Use this URL to cite or link to this record in EThOS:
Title: The tectonomagmatic evolution of the Land's End Granite
Author: Hughes, S. P.
Awarding Body: University of Exeter
Current Institution: University of Exeter
Date of Award: 2019
Availability of Full Text:
Access from EThOS:
Access from Institution:
The timing and kinematics of regional deformation play a key role in granite pluton construction, as well as controlling the distribution of evolved melts as precursors to magmatic-hydrothermal mineralisation. The Land's End Granite pluton in the Permian Cornubian Batholith of South West England is an excellent area to assess the role of regional tectonics on pluton construction, magmatic-hydrothermal evolution, and distribution of mineralisation. The timing and association of regional tectonics and the batholith are well established, but the link between regional tectonics and the construction and evolution of individual plutons is poorly constrained. A comprehensive investigation in to the roof zone of the Land's End Granite and associated aureole has been completed. Field-based collection of structural data and mapping was complemented by geometric and kinematic analysis, and petrographic, mineral-chemical, and geochronological studies. This study provides a clear case for the incremental emplacement of a laccolith-type pluton in a post-orogenic extensional tectonic setting. Results demonstrate a link between tectonic controls on magmatic evolution and the distribution of mineral deposits. Six deformation episodes associated with regional tectonic evolution are defined. D1 and D2 are associated with Variscan convergence and pre-date granite emplacement. Early ductile D3 pre-dates granite emplacement, and is associated with reactivation of Variscan thrusts and NW-SE-trending strike-slip faults during NNW-SSE extension. Continued crustal thinning brought about late-D3 moderately-steeply dipping ENE-WSW-striking extensional faults, coinciding with emplacement of the Land's End Granite. The pluton was emplaced as a laccolith, constructed by the amalgamation of discrete intrusive episodes over a complex and protracted (c. 3 Ma) magmatic history. The Land's End Granite formed as a result of the amalgamation of three smaller plutons. The older Zennor Lobe is composed of a coarse grained biotite granite carapace and is cross-cut by later medium- and fine-grained muscovite, Li-mica and tourmaline granites. The St Just Wedge intruded approximately 1.5 Ma after the Zennor Lobe, with the emplacement of Li-mica and tourmaline granites. ENE-WSW-striking faults controlled magma ascent, and a major sub-horizontal fault zone acted as a magma trap and controlled lateral migration. Granite emplacement was accommodated by roof uplift, and both tectonically- and magmatically-induced reactivation of ENE-WSW and NW-SE faults. Sn-Cu mineralisation has a close association with Li-mica and tourmaline granites, in particular the St Just Wedge. Devolatisation during crystallisation and upwards migration of volatiles were, in part, trapped in the apical parts of some granites causing the metasomatic alteration of crystal mushes and precipitation of hydrothermal minerals. Contemporary brittle deformation and pre-existing fracture networks controlled the migration of volatiles, mixing with meteoric fluids and the formation of mineralised veins. The change in orientation of mineralised veins from ENE-WSW in the east to NW-SE in the west is a function of the later emplacement age of the St Just Wedge and a change in tectonic regime, and reactivation of NW-SE faults.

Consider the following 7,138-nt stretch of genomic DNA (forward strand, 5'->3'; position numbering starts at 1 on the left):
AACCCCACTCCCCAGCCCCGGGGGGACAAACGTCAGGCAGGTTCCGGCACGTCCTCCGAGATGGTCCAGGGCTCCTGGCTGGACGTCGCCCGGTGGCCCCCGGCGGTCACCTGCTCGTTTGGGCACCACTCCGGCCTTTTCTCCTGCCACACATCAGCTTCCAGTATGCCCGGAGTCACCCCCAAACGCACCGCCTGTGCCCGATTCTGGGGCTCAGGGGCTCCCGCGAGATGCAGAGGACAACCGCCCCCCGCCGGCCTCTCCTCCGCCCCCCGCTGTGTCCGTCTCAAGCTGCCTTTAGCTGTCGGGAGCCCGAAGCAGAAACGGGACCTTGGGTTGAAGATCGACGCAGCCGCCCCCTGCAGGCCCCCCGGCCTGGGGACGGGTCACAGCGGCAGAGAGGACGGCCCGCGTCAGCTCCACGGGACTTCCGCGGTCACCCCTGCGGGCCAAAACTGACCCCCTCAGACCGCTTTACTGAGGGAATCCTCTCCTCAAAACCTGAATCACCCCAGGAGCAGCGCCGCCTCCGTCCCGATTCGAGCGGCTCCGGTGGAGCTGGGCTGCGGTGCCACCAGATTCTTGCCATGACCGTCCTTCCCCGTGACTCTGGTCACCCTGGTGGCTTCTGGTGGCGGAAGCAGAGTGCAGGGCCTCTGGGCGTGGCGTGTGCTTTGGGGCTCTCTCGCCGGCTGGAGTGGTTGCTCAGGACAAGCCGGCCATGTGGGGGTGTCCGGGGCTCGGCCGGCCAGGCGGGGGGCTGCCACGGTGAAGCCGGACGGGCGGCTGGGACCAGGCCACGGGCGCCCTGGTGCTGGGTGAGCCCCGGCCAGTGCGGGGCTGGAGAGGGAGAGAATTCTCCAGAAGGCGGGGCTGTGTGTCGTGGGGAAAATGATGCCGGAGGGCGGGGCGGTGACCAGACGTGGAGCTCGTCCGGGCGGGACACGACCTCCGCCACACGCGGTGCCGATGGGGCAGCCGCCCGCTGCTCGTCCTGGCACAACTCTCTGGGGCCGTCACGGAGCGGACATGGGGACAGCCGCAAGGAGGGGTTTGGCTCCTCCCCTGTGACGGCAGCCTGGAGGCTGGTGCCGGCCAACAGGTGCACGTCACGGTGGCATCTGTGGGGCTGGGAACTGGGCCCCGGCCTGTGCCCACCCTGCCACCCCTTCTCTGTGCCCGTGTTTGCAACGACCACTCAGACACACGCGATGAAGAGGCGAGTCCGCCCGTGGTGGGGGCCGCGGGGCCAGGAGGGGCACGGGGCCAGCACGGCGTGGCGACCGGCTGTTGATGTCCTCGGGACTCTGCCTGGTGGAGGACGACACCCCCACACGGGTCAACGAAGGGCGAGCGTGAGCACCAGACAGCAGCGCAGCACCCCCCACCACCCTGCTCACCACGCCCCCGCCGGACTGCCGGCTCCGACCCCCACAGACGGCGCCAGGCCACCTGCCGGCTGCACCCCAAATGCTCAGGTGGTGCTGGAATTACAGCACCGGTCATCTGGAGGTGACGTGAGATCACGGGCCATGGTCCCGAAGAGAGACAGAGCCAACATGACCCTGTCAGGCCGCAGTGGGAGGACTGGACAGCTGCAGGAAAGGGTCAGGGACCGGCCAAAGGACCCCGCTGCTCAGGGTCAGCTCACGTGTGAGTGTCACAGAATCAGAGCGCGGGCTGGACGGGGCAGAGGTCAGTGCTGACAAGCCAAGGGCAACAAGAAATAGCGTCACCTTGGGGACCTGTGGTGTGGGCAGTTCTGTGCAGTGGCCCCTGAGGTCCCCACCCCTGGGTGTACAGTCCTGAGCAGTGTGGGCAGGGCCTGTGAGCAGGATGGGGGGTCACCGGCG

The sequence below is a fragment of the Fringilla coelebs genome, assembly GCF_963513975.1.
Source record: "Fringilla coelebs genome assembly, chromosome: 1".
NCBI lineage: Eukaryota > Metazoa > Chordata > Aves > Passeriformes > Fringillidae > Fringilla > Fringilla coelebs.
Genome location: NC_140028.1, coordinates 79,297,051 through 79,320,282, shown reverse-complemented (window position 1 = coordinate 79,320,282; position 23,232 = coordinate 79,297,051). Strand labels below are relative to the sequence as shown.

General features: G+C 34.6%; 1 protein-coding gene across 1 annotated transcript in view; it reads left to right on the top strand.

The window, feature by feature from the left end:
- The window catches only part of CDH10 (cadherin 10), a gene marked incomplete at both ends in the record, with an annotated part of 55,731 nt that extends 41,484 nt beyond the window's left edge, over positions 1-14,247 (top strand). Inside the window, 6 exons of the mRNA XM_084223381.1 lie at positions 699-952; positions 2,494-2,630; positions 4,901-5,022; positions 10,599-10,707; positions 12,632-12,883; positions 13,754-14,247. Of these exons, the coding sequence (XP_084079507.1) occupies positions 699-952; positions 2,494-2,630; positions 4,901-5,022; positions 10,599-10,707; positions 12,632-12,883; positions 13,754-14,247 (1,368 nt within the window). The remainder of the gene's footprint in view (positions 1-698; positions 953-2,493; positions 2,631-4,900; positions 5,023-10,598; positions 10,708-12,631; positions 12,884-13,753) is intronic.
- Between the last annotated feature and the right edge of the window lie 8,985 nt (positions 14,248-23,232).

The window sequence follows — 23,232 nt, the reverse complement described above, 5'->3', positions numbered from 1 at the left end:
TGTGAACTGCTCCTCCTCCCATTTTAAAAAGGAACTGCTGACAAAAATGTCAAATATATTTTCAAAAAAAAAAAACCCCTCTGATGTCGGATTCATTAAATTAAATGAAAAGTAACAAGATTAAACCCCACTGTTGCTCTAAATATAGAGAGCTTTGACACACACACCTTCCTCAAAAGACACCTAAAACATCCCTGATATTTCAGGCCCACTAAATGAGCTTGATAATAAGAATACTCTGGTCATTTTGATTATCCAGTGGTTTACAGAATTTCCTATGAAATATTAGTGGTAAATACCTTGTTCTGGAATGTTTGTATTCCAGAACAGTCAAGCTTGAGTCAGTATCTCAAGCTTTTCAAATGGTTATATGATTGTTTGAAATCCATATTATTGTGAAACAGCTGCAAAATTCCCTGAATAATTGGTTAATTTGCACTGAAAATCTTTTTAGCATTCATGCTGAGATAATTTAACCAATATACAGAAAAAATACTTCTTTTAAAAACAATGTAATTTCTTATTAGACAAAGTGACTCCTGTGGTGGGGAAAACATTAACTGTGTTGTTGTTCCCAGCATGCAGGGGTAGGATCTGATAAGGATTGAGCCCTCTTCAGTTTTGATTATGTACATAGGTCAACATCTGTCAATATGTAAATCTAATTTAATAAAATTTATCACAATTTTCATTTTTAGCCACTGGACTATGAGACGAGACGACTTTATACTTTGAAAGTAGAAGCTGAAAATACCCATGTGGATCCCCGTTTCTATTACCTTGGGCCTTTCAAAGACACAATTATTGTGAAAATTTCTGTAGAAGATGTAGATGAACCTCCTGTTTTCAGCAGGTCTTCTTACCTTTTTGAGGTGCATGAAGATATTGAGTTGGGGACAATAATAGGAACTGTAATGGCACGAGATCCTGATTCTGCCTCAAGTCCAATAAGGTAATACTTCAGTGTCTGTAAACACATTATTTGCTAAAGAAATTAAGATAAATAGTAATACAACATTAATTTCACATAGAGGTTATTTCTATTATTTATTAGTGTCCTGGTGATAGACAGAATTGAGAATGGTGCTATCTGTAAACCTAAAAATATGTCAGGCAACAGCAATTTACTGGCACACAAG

Supervisor: Shail, R. ; Williamson, B. Sponsor: Not available
Qualification Name: Thesis (Ph.D.) Qualification Level: Doctoral
EThOS ID:  DOI: Not available
Keywords: granite ; tectonics ; structural geology ; SW England ; Land's End Granite ; magmatism ; mineralisation ; deformation ; granite emplacement